I’d been looking for an excuse to leave Kampala for a several weeks. After our guard stole my roommate’s bankroll and the security company asked us to decide whether he should be fired or pistol-whipped — we settled on the latter after both protesting and soliciting his input — I’d been tasked with a story about health care that required me to loiter in a hospital where amputees dragged themselves down the halls from ward to ward. I was young and these slight horrors planted the seeds of anxiety: I was convinced that the waiters at the expatronized Ethiopian restaurant, who al-Shabab would murder a few years later, had become rude and that the screeners at the gates of parliament had taken an unhealthy interest in my press pass.
When my less-than-encouraging editor offered me the Murchison Falls story, I took it immediately. I’d never said no to him and it was finally convenient to say yes. I didn’t want to be at home anymore. My half-built compound had been all but taken over by a group of construction workers, men who wore their muscles like wet suits and sweated accordingly.
Murchison Falls National Park
had once been renowned enough for its plentiful wildlife to attract the Queen and the Prince of Wales, but the last few decades had been hard on the area around Masindi and Lake Edward. A series of rebel armies — anti-Milton Obote, anti-Idi Amin, anti-Yoweri Museveni — took up residency in the hills near the Blue Nile. After a Lord’s Resistant Army soldier gunned down a British tourist
on safari in the park in 2005, the State Department issued a warning and the slow trickle of adventurous Europeans stopped altogether. Most of Joseph Kony’s boys fled the scene of the crime and the few elephants, crocodiles and hippos that hadn’t been eaten or used for target practice were finally left in peace.
%Gallery-151569%I was to report on the resurgence of tourist arrivals in the park and interview some of the park’s staff and visitors. A National Parks functionary assured me that this trend was real and handed over a study that I felt sure had been fabricated for my reporting pleasure.
In Masindi, a bumpy 10-hour bus ride from the capital, I hired a skeletal Toyota with a cardboard floor for the ride to the campground inside the park. Despite lengthy negotiations — me pointing out that the car’s floor was made of cardboard, the driver pointing out there were no other options — I agreed to spend $75 to get in, leaving me with $60 to get back out.
“Easier to get out than in because you find friends,” the driver assured me.
“Are you going to come pick us up?” I asked. Skepticism must have leaked from my voice.
“That depends,” the driver said, declining to elaborate further on how he might be swayed.
I handed over the money and found a campsite as far from the group of aerosol-happy tourists in safari gear as possible. I shooed away a small family of warthogs, pitched the glorified sunshade I planned to use as a tent and fell asleep.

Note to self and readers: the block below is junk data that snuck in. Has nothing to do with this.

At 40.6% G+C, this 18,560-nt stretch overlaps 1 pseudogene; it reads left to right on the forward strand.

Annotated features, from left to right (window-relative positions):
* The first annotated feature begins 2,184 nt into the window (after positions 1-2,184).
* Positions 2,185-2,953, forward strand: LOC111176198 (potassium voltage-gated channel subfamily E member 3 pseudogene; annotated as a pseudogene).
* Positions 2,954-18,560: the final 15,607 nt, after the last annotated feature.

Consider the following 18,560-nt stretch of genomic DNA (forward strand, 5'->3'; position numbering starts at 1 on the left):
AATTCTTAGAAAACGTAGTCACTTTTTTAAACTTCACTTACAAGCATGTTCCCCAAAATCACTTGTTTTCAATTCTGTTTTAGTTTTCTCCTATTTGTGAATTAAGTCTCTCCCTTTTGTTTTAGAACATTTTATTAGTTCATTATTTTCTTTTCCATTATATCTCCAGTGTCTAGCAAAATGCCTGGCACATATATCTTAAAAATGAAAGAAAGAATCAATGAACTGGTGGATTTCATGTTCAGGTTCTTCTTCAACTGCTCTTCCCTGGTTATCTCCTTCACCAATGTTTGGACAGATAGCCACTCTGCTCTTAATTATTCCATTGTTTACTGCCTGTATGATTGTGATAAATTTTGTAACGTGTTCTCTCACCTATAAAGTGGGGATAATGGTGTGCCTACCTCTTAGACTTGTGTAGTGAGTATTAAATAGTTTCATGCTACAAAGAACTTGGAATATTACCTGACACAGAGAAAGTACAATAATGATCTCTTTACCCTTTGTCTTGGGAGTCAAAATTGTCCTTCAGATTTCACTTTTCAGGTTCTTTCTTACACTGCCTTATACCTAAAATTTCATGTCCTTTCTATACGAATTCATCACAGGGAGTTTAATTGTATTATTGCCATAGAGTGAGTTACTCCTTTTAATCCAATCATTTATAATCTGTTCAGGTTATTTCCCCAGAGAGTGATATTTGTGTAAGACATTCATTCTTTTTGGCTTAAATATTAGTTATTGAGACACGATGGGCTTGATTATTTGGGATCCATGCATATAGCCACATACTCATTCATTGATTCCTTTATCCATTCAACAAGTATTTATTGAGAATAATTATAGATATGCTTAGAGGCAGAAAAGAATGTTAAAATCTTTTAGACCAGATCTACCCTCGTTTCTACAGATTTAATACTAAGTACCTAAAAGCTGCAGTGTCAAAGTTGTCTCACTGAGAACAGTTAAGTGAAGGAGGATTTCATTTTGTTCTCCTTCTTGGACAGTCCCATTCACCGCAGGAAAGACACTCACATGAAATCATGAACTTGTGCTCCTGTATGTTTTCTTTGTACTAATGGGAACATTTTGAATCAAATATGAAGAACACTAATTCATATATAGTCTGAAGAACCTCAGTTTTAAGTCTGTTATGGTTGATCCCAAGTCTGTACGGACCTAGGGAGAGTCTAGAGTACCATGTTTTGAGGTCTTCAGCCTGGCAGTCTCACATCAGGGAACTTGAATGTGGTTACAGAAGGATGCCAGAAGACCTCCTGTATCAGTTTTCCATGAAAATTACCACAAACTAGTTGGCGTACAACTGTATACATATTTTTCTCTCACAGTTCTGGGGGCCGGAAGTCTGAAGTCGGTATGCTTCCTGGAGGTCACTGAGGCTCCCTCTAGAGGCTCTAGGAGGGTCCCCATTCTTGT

I woke in the version of Africa I’d fantasized about before coming to Uganda. God rays spotlit acacias and Africans were all but absent. The earth seemed to arch its taught back towards the sun. I met with a guide who told stories from the bad old days when the crocodiles were pockmarked from machine gun fire and I took souvenir pictures for an unrelentingly photogenic German couple. A park boat ferried us to the falls, where the spray created a miniature jungle eco-system populated by a playful troupe of Mangabeys. Water buffaloes nestled together in the shallows and a hippo hollered back at our boat’s engine, showing a broken fang.
A skittish Kob fled the yawning snap of a crocodile’s jaws as I took notes for color.
In the afternoon, I snuck away from the other tourists and climbed a hill towards the Paraa Safari Lodge, which sat clean and empty on top. The pool water bordered on opaque and the hunting lodge feel of the cavernous foyer was undermined by the blue glow of cheap fluorescent bulbs. Money hadn’t returned with the tourists and I was forced to flee an overly friendly concierge, who demanded I pay him “only $100” for a night’s stay. Back at the campground, the Mzungus had gathered to watch a storm come in over the savannah.
The wind kicked up and the rain hit before the clouds were overhead. The family of warthogs we’d treated so brusquely the evening before took shelter in the lavatory, frightening a drunk backpacker who peed on her leg as she hussled out into the storm. My sunshade-tent crumpled under the first downpour, filling with mud. I tried to pull it upright again and threw a tarpaulin over it, but the rain snapped a pole and the entire nylon contraption found itself in a rusting bin.
The on site bandas cost $50 a night so I faced a decision: Stay out in a flash flood the campers had been told might cause “hippo trouble” or have no money left to leave the park. I ordered a beer. A buzz looked like the only buffer I’d be able to afford against the creeping night.